We refer to the Health Minister’s statement in parliament on 13 July 2020. He said that the government will not be offering sponsored specialist training to contract officers as there are 23,928 medical officers (MO) who have yet to undergo specialist or subspecialist training.
The Covid-19 pandemic has shown that qualified, well-trained specialists are a national asset, and we should strive to have an adequate number of them in our hospitals. The Academy of Medicine of Malaysia urges the government to create meaningful training pathways, longer-term contracts and eventually, permanent posts for MOs, especially as they have served on the frontlines during the pandemic.
The contract hiring policy introduced in 2016 was a laudable short-term solution to ensure that graduates were given the opportunity to complete their medical training. As this first batch of doctors are approaching the end of their contracts, there must now be a long-term plan to provide them with permanent posts and clear pathways for continuing their postgraduate studies.
We recommend introducing longer-term contracts for MOs, i.e. 4 to 5 years, that will provide them with better job security and experience to pursue specialist training. Meanwhile, the government must increase the number of permanent posts available in the country. There must also be clear eligibility guidelines and performance indicators set for MOs to be offered permanent positions at the end of their contracts. As it stands, there is uncertainty around the fate of these MOs once their two-year training ends. This must be addressed to ensure that the frontliners who served Malaysians when we needed it most are appropriately recognised.
Besides that, contract officers are not eligible for local postgraduate specialisation courses, even if they are self-funded. We acknowledge that it would be financially unsustainable for the government to sponsor all MOs through specialist training. While there have always been doctors who paid for their own postgraduate studies or gone abroad to pursue international qualifications, this is not a realistic option for many graduates.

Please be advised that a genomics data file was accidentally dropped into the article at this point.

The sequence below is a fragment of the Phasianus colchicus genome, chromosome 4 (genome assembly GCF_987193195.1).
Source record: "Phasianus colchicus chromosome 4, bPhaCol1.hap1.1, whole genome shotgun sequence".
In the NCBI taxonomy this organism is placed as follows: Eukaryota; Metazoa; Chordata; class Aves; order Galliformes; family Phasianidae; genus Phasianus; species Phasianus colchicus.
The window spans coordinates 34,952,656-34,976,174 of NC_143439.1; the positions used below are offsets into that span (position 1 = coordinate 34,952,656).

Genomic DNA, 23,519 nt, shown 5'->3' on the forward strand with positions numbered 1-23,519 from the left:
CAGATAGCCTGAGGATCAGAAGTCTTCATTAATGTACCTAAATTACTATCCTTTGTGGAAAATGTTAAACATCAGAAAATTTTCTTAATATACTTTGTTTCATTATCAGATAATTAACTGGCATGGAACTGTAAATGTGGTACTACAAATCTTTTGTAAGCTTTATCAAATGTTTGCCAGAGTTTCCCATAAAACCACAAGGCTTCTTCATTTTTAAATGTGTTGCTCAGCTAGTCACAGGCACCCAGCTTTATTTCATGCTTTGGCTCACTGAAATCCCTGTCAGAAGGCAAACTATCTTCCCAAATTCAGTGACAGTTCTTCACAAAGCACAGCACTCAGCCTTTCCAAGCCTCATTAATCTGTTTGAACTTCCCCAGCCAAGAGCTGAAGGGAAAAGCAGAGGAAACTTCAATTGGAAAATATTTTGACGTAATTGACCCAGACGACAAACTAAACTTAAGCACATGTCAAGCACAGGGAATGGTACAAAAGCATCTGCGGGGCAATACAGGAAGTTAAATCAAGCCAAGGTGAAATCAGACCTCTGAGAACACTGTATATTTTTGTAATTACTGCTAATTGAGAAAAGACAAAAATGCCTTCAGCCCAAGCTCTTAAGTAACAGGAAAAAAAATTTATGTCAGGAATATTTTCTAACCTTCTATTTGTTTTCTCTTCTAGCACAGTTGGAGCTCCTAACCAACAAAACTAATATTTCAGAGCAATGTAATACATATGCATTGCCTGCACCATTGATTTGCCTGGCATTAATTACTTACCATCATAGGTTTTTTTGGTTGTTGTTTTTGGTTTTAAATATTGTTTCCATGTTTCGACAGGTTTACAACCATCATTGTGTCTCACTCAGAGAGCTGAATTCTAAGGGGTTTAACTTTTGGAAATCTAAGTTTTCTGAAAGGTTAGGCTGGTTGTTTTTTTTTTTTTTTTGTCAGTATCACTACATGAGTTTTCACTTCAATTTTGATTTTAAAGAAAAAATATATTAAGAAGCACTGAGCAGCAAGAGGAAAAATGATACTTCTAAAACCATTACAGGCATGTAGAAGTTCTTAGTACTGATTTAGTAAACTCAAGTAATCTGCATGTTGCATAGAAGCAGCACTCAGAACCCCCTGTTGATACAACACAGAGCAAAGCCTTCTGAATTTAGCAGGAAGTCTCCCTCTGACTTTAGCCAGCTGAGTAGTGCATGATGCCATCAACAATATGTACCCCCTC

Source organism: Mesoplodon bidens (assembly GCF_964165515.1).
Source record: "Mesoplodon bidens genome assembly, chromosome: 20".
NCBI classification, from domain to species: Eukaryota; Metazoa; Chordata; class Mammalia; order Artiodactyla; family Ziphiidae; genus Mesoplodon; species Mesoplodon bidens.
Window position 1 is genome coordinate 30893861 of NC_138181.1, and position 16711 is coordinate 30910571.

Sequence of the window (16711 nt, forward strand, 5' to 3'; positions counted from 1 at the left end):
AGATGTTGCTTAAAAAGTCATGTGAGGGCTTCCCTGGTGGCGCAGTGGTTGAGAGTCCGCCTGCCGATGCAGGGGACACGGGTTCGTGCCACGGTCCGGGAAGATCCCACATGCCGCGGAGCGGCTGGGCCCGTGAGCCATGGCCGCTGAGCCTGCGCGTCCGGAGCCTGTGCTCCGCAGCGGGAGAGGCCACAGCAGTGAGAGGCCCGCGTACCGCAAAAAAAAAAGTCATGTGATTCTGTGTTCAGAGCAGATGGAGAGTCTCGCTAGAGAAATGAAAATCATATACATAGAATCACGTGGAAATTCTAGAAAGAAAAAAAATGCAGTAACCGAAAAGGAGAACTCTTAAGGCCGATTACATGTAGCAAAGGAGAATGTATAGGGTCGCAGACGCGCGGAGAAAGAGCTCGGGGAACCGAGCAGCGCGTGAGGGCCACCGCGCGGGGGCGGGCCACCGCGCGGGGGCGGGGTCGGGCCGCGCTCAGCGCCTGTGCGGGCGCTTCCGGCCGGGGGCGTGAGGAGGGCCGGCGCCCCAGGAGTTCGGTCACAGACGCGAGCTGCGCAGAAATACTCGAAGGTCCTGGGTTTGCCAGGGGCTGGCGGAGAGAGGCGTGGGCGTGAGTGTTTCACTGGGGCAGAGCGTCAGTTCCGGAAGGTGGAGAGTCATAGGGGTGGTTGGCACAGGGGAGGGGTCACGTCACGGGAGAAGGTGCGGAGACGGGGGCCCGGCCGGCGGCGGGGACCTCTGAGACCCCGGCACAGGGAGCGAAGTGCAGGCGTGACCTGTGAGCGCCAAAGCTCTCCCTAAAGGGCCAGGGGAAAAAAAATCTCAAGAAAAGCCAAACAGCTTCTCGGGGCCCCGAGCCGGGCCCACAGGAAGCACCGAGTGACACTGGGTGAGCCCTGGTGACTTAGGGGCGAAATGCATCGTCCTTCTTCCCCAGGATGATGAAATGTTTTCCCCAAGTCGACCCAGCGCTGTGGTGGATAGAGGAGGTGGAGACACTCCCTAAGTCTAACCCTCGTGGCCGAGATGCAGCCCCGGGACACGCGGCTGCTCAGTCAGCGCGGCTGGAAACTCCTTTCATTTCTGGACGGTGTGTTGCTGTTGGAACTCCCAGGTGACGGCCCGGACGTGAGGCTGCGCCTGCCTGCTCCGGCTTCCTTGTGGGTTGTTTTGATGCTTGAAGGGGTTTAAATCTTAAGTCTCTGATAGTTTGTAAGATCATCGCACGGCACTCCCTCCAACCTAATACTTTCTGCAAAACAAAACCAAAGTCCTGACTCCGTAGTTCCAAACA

Therefore, it is incumbent upon the government to provide alternative pathways in public institutions to MOs who wish to specialise. If contract-based hiring is going to grow more common, the government must create opportunities for contract MOs to pursue postgraduate specialisation courses too.
This pandemic has shown us that Malaysia is armed with highly capable healthcare professionals. We owe the next generation of doctors security and recognition for the challenges they will continue to face as the pandemic is not yet over. We must provide long-term solutions by creating meaningful training pathways and more permanent posts.
- Academy of Medicine of Malaysia (Professor Dr Rosmawati Mohamed, Master)
- College of Anaesthesiologists (Dato Dr Jahizah Hassan, President)
- College of Dental Specialists (Professor Dato’ Dr Lian Chin Boon, President)
- College of Emergency Physicians (Dr Ridzuan Dato’ Mohd Isa, President)
- College of Obstetricians and Gynaecologists (Dr Michael Samy, President)
- College of Ophthalmologists (Dr Nur Fariza Ngah, President)
- College of Paediatrics (Professor Dr Thong Meow Keong, President)
- College of Pathologists (Professor Dr Cheong Soon Keng, President)
- College of Physicians (Dr Letchuman Ramanathan, President)
- College of Public Health Medicine (Dato’ Indera Dr Sha’ari Ngadiman, President)
- College of Radiology (Dr Amir Fuad Hussain, President)
- College of Surgeons (Professor Dr April Camilla Roslani, President)
(The Academy of Medicine of Malaysia, embracing 11 Colleges and 15 Chapters, is a registered body representing medical specialists in Malaysia)
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